6 - Hydrogen
Review articleOpen access
1980/01/01 Chapter DOI: 10.1016/B978-0-08-023269-0.50010-6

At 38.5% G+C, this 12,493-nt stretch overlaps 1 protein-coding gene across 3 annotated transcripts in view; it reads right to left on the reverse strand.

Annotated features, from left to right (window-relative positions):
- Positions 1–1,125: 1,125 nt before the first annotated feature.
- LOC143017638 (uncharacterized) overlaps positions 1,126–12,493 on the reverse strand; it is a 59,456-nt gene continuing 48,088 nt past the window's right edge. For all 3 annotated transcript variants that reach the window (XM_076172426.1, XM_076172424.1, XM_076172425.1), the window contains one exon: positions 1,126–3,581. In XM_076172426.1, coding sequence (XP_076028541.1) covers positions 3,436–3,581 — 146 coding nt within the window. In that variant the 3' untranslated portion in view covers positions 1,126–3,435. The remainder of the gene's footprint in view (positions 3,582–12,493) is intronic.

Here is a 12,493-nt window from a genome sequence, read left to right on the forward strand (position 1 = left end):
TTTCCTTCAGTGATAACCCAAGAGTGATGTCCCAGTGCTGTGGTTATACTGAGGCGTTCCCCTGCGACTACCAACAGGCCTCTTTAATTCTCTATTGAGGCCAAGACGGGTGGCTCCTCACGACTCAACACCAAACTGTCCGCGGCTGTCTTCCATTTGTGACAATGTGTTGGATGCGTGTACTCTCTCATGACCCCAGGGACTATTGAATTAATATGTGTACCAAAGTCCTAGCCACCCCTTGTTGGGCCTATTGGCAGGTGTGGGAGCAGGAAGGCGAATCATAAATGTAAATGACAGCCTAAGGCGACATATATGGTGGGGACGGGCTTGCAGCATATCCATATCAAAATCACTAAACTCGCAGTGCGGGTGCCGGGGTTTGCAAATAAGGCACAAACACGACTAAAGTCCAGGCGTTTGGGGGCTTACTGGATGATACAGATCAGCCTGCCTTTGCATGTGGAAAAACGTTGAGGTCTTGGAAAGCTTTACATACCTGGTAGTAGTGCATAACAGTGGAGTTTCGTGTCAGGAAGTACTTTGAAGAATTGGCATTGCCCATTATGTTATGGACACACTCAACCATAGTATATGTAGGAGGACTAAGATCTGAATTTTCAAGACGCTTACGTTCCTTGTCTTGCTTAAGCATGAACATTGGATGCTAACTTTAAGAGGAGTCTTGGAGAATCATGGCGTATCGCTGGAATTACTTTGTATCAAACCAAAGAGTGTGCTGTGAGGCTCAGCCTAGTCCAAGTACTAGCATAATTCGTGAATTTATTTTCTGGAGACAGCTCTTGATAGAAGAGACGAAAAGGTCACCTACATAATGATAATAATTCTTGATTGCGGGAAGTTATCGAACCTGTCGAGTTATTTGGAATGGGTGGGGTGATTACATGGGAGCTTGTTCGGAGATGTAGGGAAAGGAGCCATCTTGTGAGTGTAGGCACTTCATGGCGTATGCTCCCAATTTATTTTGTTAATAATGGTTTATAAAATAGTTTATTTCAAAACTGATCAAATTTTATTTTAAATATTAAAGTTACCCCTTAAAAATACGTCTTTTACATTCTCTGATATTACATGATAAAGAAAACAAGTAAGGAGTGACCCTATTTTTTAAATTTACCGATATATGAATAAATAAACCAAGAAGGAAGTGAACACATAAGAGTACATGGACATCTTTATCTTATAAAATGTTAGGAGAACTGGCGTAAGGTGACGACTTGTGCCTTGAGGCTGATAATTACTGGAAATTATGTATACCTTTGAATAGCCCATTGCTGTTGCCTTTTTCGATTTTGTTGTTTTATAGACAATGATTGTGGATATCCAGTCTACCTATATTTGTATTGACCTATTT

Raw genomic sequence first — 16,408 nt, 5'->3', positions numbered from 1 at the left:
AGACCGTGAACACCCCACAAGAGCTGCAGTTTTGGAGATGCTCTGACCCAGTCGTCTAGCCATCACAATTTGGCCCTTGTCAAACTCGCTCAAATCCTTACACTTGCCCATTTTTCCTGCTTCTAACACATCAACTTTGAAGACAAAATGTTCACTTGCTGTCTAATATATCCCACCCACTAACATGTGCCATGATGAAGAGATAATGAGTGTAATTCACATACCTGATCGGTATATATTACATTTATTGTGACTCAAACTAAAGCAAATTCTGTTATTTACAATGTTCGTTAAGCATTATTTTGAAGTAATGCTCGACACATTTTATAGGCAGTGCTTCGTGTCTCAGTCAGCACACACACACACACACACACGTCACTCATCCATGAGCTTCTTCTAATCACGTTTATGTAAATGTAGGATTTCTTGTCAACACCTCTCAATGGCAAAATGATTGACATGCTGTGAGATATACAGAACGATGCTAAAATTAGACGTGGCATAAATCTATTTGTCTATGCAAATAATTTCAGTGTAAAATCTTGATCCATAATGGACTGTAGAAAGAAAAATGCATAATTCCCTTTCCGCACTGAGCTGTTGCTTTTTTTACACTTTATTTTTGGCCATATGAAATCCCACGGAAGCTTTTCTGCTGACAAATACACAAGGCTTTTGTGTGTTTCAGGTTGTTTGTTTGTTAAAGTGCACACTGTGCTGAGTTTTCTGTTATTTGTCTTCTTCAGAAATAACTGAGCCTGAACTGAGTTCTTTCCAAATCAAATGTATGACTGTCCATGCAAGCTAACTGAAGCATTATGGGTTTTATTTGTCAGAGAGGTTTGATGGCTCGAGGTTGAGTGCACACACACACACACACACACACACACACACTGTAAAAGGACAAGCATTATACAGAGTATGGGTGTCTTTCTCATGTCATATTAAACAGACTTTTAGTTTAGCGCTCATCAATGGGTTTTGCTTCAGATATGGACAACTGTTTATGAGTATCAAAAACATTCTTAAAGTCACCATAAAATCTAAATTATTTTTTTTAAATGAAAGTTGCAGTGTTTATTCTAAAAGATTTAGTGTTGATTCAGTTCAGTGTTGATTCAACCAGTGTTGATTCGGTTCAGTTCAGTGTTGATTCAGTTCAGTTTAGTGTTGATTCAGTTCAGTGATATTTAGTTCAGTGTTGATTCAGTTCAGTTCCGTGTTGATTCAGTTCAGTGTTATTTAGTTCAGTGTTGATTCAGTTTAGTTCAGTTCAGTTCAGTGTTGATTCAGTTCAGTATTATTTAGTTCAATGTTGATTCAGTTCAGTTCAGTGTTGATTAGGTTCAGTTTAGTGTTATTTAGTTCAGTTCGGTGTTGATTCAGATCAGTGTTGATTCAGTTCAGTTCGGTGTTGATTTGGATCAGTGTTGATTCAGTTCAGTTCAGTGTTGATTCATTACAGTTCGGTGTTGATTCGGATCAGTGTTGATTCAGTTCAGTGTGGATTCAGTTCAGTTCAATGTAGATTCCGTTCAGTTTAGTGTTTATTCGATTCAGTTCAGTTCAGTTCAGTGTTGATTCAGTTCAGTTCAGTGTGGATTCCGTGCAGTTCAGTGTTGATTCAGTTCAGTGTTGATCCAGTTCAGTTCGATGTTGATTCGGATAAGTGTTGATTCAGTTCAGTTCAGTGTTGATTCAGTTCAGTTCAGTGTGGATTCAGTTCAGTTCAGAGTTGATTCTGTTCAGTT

Publisher SummaryThis chapter explores the role of hydrogen in the gasification of coal and its production and transmission. Hydrogen can be used as a common energy carrier derivable from coal or nonfossil resources such as nuclear and solar energy. Hydrogen is naturally found in a chemically bonded form such as water or hydrocarbons and is stored in the form of energy sources such as fossil fuels, electric power, nuclear power, and solar power. Gasification of coal requires almost 50% of hydrogen, and it involves several stages. The higher the level of hydrogen present in the coal, the lesser is the amount of hydrogen needed to be introduced in subsequent processes. Most of the hydrogen currently produced is derived by the high temperature reaction of natural gas or naphtha with steam. Small quantities of high-purity hydrogen are produced by the electrolysis of water. Two major methods for producing hydrogen are electrolysis (liquid alkaline electrolytes) and thermochemical cycling. The direct use of electromagnetic energy could make hydrogen available at less cost. Storage in hydride compounds introduces a number of transition metals such as stainless steels and their alloys capable of absorbing hydrogen gas to form hydrides, which when heated slightly release the hydrogen. Transmission of hydrogen is associated with the gas mixture technique that is employed at low pressure.
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